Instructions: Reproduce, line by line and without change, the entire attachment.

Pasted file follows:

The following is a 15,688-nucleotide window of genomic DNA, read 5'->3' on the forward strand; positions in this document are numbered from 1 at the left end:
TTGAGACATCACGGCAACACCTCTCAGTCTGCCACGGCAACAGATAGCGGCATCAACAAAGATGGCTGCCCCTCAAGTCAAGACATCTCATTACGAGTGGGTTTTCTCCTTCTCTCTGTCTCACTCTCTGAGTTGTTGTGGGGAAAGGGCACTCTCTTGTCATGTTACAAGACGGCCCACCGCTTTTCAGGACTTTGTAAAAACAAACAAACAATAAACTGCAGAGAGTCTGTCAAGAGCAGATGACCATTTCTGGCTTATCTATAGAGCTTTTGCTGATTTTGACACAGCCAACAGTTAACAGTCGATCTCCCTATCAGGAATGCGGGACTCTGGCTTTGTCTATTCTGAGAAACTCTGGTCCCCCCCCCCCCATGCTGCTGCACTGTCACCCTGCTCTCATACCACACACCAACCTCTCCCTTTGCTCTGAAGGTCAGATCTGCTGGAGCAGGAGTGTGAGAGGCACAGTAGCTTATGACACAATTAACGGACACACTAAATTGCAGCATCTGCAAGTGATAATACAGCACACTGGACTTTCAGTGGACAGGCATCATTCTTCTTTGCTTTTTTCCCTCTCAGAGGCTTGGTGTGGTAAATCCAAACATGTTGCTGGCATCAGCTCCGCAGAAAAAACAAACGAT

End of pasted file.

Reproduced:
The following is a 15,688-nucleotide window of genomic DNA, read 5'->3' on the forward strand; positions in this document are numbered from 1 at the left end:
TTGAGACATCACGGCAACACCTCTCAGTCTGCCACGGCAACAGATAGCGGCATCAACAAAGATGGCTGCCCCTCAAGTCAAGACATCTCATTACGAGTGGGTTTTCTCCTTCTCTCTGTCTCACTCTCTGAGTTGTTGTGGGGAAAGGGCACTCTCTTGTCATGTTACAAGACGGCCCACCGCTTTTCAGGACTTTGTAAAAACAAACAAACAATAAACTGCAGAGAGTCTGTCAAGAGCAGATGACCATTTCTGGCTTATCTATAGAGCTTTTGCTGATTTTGACACAGCCAACAGTTAACAGTCGATCTCCCTATCAGGAATGCGGGACTCTGGCTTTGTCTATTCTGAGAAACTCTGGTCCCCCCCCCCCCATGCTGCTGCACTGTCACCCTGCTCTCATACCACACACCAACCTCTCCCTTTGCTCTGAAGGTCAGATCTGCTGGAGCAGGAGTGTGAGAGGCACAGTAGCTTATGACACAATTAACGGACACACTAAATTGCAGCATCTGCAAGTGATAATACAGCACACTGGACTTTCAGTGGACAGGCATCATTCTTCTTTGCTTTTTTCCCTCTCAGAGGCTTGGTGTGGTAAATCCAAACATGTTGCTGGCATCAGCTCCGCAGAAAAAACAAACGAT